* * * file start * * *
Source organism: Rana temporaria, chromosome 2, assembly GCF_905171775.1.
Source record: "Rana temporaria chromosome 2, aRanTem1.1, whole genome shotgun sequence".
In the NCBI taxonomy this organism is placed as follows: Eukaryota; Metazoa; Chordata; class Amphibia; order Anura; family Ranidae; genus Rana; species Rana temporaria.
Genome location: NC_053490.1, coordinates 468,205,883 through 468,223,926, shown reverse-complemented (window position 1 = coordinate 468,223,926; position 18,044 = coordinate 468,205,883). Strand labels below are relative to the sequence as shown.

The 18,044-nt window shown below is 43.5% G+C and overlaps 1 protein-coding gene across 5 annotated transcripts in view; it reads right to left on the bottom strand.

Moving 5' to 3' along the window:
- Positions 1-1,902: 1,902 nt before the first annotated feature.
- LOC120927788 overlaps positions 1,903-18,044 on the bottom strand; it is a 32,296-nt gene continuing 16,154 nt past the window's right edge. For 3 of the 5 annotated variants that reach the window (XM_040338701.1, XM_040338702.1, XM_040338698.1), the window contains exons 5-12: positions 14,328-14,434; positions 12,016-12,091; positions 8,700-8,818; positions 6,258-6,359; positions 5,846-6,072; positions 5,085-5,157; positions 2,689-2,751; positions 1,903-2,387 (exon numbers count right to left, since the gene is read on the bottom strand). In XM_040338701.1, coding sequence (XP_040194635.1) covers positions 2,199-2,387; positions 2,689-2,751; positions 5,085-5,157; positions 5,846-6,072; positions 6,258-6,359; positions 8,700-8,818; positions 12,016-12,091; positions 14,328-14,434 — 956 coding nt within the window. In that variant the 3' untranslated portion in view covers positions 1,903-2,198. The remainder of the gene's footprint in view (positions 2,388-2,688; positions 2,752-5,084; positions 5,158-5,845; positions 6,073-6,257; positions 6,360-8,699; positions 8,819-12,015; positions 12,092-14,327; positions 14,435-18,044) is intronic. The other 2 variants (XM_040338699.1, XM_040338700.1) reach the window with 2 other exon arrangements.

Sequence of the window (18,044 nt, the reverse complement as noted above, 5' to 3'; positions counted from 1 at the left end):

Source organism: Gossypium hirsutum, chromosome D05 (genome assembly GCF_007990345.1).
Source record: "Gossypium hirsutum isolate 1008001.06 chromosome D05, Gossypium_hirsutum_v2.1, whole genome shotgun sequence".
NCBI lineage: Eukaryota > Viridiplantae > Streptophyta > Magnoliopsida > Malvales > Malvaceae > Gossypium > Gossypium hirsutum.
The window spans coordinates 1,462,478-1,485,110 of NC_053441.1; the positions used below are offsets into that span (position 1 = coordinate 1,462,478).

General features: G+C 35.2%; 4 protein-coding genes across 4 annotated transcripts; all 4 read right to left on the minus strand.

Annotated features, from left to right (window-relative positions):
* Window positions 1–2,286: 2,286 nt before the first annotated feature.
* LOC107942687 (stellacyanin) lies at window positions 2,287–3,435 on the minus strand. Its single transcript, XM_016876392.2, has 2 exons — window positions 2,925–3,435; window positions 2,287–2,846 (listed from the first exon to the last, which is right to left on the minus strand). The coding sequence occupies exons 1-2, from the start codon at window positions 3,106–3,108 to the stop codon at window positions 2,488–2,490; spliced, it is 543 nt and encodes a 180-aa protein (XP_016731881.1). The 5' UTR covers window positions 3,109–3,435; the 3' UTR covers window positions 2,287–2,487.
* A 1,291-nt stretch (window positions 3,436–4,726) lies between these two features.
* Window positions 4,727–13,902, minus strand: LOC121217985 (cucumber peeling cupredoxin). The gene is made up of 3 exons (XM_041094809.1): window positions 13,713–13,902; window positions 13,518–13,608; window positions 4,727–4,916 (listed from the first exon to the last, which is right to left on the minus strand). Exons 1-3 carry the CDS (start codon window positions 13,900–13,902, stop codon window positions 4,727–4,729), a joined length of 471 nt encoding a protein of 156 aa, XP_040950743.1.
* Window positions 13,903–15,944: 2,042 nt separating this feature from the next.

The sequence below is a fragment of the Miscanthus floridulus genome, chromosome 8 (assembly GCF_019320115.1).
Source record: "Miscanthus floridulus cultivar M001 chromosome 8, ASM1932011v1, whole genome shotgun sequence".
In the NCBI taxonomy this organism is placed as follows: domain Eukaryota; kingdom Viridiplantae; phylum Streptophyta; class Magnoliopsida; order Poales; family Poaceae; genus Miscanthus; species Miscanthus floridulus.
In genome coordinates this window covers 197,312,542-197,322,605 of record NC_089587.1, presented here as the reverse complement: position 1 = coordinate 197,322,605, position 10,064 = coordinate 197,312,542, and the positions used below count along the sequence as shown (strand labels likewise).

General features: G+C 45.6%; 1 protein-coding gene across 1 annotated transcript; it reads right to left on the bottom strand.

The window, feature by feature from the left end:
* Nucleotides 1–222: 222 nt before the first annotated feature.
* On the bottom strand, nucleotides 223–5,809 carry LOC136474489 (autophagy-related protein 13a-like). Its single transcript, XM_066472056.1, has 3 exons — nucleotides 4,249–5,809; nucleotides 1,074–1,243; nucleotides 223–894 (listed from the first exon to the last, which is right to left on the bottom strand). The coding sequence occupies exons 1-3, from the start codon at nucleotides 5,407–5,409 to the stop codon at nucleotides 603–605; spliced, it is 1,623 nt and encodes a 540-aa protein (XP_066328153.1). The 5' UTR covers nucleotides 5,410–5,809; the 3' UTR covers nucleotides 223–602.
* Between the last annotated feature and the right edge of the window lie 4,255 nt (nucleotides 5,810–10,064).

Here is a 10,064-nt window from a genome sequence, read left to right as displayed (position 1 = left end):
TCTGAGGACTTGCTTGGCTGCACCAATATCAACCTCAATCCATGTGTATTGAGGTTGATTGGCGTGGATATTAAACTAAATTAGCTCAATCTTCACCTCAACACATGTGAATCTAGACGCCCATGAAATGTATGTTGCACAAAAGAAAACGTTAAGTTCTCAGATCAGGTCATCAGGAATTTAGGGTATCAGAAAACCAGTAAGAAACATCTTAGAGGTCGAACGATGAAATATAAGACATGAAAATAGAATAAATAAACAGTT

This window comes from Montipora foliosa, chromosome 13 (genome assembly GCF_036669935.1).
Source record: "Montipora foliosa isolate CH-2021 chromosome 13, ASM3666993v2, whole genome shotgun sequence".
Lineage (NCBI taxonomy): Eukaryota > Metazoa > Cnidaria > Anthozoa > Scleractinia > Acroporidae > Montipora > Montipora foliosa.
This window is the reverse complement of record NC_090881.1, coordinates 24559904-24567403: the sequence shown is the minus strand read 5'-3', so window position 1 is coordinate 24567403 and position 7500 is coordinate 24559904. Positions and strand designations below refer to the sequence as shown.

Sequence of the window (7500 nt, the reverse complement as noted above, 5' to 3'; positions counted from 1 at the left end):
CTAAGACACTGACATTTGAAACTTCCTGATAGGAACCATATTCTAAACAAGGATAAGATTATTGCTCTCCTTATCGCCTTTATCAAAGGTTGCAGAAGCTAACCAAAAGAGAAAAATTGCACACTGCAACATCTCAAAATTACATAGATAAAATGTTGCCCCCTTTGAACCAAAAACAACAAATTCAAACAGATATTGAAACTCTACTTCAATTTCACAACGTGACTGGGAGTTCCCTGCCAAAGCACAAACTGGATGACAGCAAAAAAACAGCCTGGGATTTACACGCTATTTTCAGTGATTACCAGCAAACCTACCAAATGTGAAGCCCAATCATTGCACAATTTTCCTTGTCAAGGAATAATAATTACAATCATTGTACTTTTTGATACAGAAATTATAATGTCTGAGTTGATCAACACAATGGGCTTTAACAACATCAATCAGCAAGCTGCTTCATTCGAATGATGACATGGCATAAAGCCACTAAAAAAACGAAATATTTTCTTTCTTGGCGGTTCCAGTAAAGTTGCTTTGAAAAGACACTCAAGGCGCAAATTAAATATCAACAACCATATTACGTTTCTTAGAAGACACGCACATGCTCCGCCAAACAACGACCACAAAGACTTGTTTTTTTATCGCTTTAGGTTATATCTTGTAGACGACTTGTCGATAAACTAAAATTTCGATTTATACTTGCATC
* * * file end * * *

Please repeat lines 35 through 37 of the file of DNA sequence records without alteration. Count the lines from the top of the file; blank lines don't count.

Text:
This window is the reverse complement of record NC_090881.1, coordinates 24559904-24567403: the sequence shown is the minus strand read 5'-3', so window position 1 is coordinate 24567403 and position 7500 is coordinate 24559904. Positions and strand designations below refer to the sequence as shown.

Sequence of the window (7500 nt, the reverse complement as noted above, 5' to 3'; positions counted from 1 at the left end):
CTAAGACACTGACATTTGAAACTTCCTGATAGGAACCATATTCTAAACAAGGATAAGATTATTGCTCTCCTTATCGCCTTTATCAAAGGTTGCAGAAGCTAACCAAAAGAGAAAAATTGCACACTGCAACATCTCAAAATTACATAGATAAAATGTTGCCCCCTTTGAACCAAAAACAACAAATTCAAACAGATATTGAAACTCTACTTCAATTTCACAACGTGACTGGGAGTTCCCTGCCAAAGCACAAACTGGATGACAGCAAAAAAACAGCCTGGGATTTACACGCTATTTTCAGTGATTACCAGCAAACCTACCAAATGTGAAGCCCAATCATTGCACAATTTTCCTTGTCAAGGAATAATAATTACAATCATTGTACTTTTTGATACAGAAATTATAATGTCTGAGTTGATCAACACAATGGGCTTTAACAACATCAATCAGCAAGCTGCTTCATTCGAATGATGACATGGCATAAAGCCACTAAAAAAACGAAATATTTTCTTTCTTGGCGGTTCCAGTAAAGTTGCTTTGAAAAGACACTCAAGGCGCAAATTAAATATCAACAACCATATTACGTTTCTTAGAAGACACGCACATGCTCCGCCAAACAACGACCACAAAGACTTGTTTTTTTATCGCTTTAGGTTATATCTTGTAGACGACTTGTCGATAAACTAAAATTTCGATTTATACTTGCATC